Friday, April 29th, 2022

Soccer Mommy – Shotgun

In which we spot the deliberate mistake…


John S. Quinn-Puerta: The song is fine, even if the bass sounds like it’s coming from a paper cup, but I didn’t go to six summers of scout camp to not point out that shotguns don’t fire bullets. Perhaps next time we could shoot for a more accurate metaphor?

Vikram Joseph: Breezy and angular, “Shotgun” meshes gently clattering bass-driven verses with a swooning chorus in a way that’s far more reminiscent of early single “Cool” than the lush, melancholy compositions and golden-hour depressive aesthetics of Color Theory. As much of a near-perfect mood piece as that album was, it’s nice to see this side of Soccer Mommy again — there’s always sadness and a fierce intensity lurking at the corners of her work, but her urgency and playfulness can be such effective counterpoints. Daniel Lopatin’s production is busy, but there’s a lot to like — the woozy synth that floats down like pollen in the post-chorus, and the slightly off-kilter drum fills in the chorus — and Sophie Allison sounds revitalised, emerging from a dark tunnel into the fresh, bracing air of an imperfect world.

Leah Isobel: “Shotgun” has a grimy sheen, like oil over pavement. That texture, appealing but disgusting, lifts the song when its repetitive structure threatens to wear. I guess more detail might break the illusion; in a song about fooling yourself, you only need the things that contribute to the fantasy.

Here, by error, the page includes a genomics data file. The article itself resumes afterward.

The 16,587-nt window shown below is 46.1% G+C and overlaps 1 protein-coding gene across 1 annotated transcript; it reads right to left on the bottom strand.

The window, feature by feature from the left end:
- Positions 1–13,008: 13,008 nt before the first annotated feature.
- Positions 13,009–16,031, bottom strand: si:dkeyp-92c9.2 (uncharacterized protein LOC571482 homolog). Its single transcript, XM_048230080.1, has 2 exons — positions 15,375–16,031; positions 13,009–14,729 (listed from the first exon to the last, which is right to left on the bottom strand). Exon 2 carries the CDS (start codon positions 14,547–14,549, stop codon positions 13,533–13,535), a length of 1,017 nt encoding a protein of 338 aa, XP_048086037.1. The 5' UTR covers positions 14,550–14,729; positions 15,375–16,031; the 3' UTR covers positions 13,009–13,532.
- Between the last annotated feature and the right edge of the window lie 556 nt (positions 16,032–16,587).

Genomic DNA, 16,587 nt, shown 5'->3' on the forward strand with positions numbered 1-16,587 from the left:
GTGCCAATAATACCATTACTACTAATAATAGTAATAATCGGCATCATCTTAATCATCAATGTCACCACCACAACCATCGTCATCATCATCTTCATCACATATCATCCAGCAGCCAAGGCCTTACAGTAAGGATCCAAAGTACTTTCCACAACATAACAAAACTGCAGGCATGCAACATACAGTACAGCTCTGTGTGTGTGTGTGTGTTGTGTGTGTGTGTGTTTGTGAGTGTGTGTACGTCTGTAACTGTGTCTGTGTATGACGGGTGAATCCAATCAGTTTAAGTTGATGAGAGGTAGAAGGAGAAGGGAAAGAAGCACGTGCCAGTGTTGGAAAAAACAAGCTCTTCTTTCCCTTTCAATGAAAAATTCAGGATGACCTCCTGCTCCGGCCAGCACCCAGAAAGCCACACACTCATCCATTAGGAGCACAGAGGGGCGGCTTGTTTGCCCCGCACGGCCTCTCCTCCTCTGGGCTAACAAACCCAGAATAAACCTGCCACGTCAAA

Alfred Soto: Barely discernible beneath the rumble of drums and bass, Soccer Mommy sings the expected pleas sheathed in the usual metaphors with professional unprofessionalism. I need more gusto. An attractively unattractive record.

Oliver Maier: The OPN teamup might imply an exciting pivot in Soccah Mommy’s sound but that doesn’t really play out in practice. I’m sure someone with more technical knowledge could pinpoint his touch here, but to my ears this is pretty standard for her, maybe a tad more vibrant. Still, “pretty standard Soccer Mommy” is a winning formula, at least for me.

Andrew Karpan: Sophie Allison’s records have a knack of transcending their singer-songwriter-indie-label milieu, finding ways to explore rejection that are as moving as they are relatable; the kind of teen angst that percolates deep into adult life, pulling imagery off the shelf of sunbeat suburbia, grass dry and uncut. When I first heard her, she took the form of the corner’s misbegotten canine, tied up and barking. Now, she’s the bullet inside the barrel of a figurative gun, waiting for a cause to crack into the night air. (Not for nothing does a half-concerned Condé Nast blogger call this dispatch a “cry for help.”) But the reference point I’m reading here is not quite Cobain, but rather contemporaneous work from Liz Phair and those early tapes that also found ways to assemble loneliness out of such everyday parts. 

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